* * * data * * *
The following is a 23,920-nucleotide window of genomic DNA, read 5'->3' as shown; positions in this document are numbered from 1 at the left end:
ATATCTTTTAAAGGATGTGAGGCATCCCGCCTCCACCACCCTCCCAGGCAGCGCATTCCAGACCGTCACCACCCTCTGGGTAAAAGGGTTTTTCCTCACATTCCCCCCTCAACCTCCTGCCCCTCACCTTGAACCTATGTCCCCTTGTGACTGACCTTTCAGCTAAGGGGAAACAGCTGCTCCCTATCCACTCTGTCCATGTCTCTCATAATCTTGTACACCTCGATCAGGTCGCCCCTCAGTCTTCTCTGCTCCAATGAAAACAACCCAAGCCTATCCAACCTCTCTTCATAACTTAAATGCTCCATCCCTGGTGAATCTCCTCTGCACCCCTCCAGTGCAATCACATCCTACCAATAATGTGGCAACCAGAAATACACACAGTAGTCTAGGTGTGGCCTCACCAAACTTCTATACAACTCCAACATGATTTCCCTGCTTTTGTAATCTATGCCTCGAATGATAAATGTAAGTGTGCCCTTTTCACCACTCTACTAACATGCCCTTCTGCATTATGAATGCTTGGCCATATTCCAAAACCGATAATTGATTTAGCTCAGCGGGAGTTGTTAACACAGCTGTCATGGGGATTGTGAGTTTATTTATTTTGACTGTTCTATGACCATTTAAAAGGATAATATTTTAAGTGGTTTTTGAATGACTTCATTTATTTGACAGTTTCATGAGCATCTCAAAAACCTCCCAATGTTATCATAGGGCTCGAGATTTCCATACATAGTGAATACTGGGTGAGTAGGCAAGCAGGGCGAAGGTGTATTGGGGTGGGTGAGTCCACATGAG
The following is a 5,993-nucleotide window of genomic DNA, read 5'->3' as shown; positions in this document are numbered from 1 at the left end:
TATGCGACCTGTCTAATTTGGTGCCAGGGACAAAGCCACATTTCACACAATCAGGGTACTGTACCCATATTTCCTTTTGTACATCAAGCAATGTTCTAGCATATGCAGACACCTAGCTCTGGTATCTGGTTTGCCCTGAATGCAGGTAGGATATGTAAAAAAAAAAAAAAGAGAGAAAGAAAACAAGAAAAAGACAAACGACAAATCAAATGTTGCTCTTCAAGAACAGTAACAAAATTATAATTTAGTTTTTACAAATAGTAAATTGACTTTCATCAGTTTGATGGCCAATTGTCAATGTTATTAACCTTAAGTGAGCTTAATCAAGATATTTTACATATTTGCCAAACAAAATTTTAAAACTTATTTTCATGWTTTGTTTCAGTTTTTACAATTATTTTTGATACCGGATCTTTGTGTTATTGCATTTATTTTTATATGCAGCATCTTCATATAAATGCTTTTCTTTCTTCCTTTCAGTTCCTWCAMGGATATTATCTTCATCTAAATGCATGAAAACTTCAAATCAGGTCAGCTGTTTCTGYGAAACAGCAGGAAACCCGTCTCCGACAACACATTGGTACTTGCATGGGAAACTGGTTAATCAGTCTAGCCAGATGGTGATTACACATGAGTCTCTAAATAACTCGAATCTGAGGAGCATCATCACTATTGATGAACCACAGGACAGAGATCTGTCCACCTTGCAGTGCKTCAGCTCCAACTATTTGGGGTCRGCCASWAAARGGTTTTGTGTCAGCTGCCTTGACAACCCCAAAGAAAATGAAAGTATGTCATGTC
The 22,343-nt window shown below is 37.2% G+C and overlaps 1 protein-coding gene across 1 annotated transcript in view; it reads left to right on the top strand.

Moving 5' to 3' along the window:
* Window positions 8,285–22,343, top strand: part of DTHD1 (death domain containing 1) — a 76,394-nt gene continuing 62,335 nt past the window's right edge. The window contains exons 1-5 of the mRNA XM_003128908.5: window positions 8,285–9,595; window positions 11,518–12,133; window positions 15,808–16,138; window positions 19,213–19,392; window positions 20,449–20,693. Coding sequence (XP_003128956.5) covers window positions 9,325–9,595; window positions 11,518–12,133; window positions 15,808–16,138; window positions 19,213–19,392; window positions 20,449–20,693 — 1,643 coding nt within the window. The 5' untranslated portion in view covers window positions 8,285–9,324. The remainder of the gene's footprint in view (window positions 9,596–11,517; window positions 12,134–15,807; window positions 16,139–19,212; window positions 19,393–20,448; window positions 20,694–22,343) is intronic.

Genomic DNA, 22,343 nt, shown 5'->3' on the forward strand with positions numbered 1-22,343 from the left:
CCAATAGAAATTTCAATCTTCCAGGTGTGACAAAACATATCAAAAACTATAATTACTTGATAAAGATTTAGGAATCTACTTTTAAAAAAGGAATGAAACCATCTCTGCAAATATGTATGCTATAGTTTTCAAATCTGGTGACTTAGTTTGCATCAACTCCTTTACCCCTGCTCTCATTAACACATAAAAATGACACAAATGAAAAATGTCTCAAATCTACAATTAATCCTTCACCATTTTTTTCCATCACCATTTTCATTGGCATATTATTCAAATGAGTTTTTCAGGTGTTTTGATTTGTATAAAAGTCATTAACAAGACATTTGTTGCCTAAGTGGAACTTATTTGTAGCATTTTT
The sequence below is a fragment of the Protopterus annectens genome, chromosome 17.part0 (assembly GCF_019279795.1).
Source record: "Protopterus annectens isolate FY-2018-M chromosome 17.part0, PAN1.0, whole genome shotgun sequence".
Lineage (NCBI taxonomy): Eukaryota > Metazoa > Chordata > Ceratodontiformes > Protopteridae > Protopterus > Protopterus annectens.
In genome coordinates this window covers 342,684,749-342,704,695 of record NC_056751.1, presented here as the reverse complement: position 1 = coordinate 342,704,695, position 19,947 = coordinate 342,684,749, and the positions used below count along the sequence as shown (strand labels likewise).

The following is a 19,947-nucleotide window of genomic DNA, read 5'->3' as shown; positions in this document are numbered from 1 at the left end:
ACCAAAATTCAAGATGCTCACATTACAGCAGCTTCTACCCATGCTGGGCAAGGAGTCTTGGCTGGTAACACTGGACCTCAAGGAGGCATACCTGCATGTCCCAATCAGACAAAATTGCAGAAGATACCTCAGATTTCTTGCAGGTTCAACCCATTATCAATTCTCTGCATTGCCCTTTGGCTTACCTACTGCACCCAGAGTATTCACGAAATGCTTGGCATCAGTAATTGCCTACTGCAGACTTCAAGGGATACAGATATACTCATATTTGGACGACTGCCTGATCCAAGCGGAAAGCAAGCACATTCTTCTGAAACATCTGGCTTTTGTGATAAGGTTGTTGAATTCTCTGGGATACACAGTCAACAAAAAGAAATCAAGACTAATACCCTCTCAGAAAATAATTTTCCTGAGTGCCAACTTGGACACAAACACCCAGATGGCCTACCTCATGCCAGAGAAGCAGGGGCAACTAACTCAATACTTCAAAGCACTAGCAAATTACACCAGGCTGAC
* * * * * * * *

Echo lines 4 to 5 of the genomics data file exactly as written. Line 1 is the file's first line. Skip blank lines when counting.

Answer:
TATGCGACCTGTCTAATTTGGTGCCAGGGACAAAGCCACATTTCACACAATCAGGGTACTGTACCCATATTTCCTTTTGTACATCAAGCAATGTTCTAGCATATGCAGACACCTAGCTCTGGTATCTGGTTTGCCCTGAATGCAGGTAGGATATGTAAAAAAAAAAAAAAGAGAGAAAGAAAACAAGAAAAAGACAAACGACAAATCAAATGTTGCTCTTCAAGAACAGTAACAAAATTATAATTTAGTTTTTACAAATAGTAAATTGACTTTCATCAGTTTGATGGCCAATTGTCAATGTTATTAACCTTAAGTGAGCTTAATCAAGATATTTTACATATTTGCCAAACAAAATTTTAAAACTTATTTTCATGWTTTGTTTCAGTTTTTACAATTATTTTTGATACCGGATCTTTGTGTTATTGCATTTATTTTTATATGCAGCATCTTCATATAAATGCTTTTCTTTCTTCCTTTCAGTTCCTWCAMGGATATTATCTTCATCTAAATGCATGAAAACTTCAAATCAGGTCAGCTGTTTCTGYGAAACAGCAGGAAACCCGTCTCCGACAACACATTGGTACTTGCATGGGAAACTGGTTAATCAGTCTAGCCAGATGGTGATTACACATGAGTCTCTAAATAACTCGAATCTGAGGAGCATCATCACTATTGATGAACCACAGGACAGAGATCTGTCCACCTTGCAGTGCKTCAGCTCCAACTATTTGGGGTCRGCCASWAAARGGTTTTGTGTCAGCTGCCTTGACAACCCCAAAGAAAATGAAAGTATGTCATGTC
The 22,343-nt window shown below is 37.2% G+C and overlaps 1 protein-coding gene across 1 annotated transcript in view; it reads left to right on the top strand.